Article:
In This Article Expand or collapse the "in this article" section Jane Austen

  • Introduction
  • General Overviews
  • Bibliographies and Reference Works
  • Novels
  • Biographies
  • Letters

British and Irish Literature Jane Austen
Katherine Halsey
  • LAST REVIEWED: 17 August 2017
  • LAST MODIFIED: 22 February 2018
  • DOI: 10.1093/obo/9780199846719-0081


Jane Austen (b. 1775–d. 1817) was the author of six novels and a number of juvenile and unfinished works. Sense and Sensibility (1811), Pride and Prejudice (1813), Mansfield Park (1814), Emma (1815), Persuasion (1817), and Northanger Abbey (1817) are often considered some of the most perfectly realized novels in the English language, combining superb characterization, sophisticated plotting, elegant style, and a dry and ironic wit. Austen’s novels unite social realism, comic satire, and romance in a formula that has proven both durable and highly successful. Although her works enjoyed only modest success in their own time, Austen now occupies an unusual position among literary figures, as she is both a popular writer, with a large and sometimes fanatical fan base, and a “classic” writer, with a secure position in the literary academy. Her works have been subjected to every kind of critical, historical, and theoretical analysis, but they have also been adapted for television, radio, theater, and film, and her works have generated hundreds of sequels, prequels, and other spin-offs. Austen’s earliest critics, accustomed to the more melodramatic Gothic novels then in vogue, focused on the unusual degree of verisimilitude in Austen’s novels, commenting on the fact that Austen was able to make everyday incidents and characters interesting. They also praised the “pure morality” that the works embodied and frequently commented that Austen’s novels provided an excellent example to other female writers because they dealt with matters within the sphere of what the author knew (domestic life in the country) and did not deal with matters then considered unsuitable for female knowledge. Over the course of the 19th century, Austen’s reputation developed slowly, and she remained a novelist beloved largely by elite highbrow readers but one without a wide popular readership. In critical and private writing of the mid-19th century, Austen was often characterized as a miniaturist whose art was perfect within a tiny compass (the famous “little piece of ivory two inches wide” as Austen called it herself) but who did not aspire to deal with the larger or more spiritual side of life. Criticism of this period largely attempted to make a case for an undervalued novelist. Austen’s popularity grew exponentially from 1870 onward, after the publication of the Memoir of Jane Austen by her nephew. This work gave rise to a renewed popular and critical interest in Austen’s novels, as well as a spate of critical articles on her works. From the 1870s onward, Austen’s reputation rose steeply, her cause championed by a group of influential literary men (including E. M. Forster, George Saintsbury, and William Dean Howells) who came to be known as “Janeites.” Austen’s position was consolidated by the work of her first scholarly editor R. W. Chapman, who produced the first textually significant edition of Austen’s works. In 1948 F. R. Leavis made Austen’s place in the English literary canon absolutely secure by naming her as one of England’s great novelists.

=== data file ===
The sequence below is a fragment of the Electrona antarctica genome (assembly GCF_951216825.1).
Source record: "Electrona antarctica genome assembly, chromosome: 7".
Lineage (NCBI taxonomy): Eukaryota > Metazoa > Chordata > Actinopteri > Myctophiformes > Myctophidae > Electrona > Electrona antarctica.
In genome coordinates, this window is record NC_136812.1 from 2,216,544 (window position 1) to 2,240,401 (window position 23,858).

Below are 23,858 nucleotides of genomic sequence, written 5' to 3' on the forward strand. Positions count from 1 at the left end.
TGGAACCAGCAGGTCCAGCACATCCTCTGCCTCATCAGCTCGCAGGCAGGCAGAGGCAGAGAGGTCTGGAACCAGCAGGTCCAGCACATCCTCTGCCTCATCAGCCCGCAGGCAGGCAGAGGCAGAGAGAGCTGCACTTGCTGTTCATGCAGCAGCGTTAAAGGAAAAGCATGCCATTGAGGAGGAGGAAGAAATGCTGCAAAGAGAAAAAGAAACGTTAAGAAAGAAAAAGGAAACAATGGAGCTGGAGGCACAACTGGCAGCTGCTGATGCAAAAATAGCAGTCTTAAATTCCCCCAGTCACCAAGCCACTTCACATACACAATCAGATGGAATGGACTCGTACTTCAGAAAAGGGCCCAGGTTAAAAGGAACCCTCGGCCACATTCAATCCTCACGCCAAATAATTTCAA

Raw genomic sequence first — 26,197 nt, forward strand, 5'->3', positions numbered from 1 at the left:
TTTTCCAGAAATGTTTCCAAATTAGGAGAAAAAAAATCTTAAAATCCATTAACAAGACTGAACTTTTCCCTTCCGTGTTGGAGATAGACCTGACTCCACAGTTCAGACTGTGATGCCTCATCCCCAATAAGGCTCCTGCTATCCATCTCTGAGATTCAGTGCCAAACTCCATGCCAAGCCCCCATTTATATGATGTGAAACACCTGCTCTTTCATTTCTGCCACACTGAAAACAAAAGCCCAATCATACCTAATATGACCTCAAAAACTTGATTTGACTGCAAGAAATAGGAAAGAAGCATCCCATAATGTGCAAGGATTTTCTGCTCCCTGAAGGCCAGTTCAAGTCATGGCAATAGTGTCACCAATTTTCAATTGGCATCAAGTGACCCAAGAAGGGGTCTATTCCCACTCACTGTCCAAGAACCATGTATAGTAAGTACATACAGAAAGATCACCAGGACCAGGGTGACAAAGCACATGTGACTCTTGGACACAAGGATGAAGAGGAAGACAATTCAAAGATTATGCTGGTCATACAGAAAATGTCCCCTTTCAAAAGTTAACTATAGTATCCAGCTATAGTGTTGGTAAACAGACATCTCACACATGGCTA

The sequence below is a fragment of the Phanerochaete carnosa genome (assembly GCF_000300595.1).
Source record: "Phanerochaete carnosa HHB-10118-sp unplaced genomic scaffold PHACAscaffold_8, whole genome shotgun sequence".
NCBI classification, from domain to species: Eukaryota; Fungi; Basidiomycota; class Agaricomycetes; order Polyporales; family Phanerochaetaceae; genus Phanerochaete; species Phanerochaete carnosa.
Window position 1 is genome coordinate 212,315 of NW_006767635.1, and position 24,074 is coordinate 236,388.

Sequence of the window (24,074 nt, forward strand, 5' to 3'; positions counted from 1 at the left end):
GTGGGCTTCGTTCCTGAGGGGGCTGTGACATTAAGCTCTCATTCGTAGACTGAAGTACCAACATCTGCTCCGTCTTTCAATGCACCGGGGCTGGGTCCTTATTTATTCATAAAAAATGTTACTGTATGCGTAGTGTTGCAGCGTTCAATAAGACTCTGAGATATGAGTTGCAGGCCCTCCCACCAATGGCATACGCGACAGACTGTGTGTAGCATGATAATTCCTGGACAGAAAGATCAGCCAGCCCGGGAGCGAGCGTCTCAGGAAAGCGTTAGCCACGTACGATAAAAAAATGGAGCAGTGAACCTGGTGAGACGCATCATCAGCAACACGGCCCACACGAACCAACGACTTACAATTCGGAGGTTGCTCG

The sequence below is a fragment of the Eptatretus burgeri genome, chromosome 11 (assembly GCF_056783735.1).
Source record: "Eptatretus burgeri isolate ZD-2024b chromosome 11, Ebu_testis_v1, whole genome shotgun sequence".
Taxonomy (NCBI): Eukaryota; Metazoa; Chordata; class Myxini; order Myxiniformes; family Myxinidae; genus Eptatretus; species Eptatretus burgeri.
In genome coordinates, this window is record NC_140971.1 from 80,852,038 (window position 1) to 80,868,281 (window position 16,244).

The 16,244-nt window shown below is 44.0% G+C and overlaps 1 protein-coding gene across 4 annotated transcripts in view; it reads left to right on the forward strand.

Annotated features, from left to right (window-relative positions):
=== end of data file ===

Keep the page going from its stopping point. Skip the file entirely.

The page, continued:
General Overviews

Jane Austen’s works have attracted significant critical interest, and monographs and collections of essays on every aspect of her life, times, and writing abound. Good general overviews are, however, rarer. Modern criticism of Austen’s novels is generally thought to begin with Bradley 1998 (originally 1911), a lecture, followed by Lascelles 1939 (cited under Style), the first full-length study of Jane Austen’s literary technique, in which Lascelles outlines the bond of friendship created between author and reader through Austen’s style. Bradley began the tradition of Austen criticism by outlining what he saw to be the major themes in her work. Tanner 2007 and Litz 1965 are scholarly and accessible introductions to the novelist and her works. Todd 2006 provides a very good introduction to Austen’s life and times, the literary context within which Jane Austen wrote, and chapters on each of the novels. Todd 2005 and Johnson and Tuite 2009 both contain a large number of short essays that introduce key aspects of Jane Austen studies, while Copeland and McMaster 1997 and Lambdin and Lambdin 2000 comprise a smaller number of essays that cover their topics in greater depth. Watt 1963 is a helpful critical compendium. Wiltshire 2014 maintains a close focus on prose style, and presents excellent close readings of all the novels.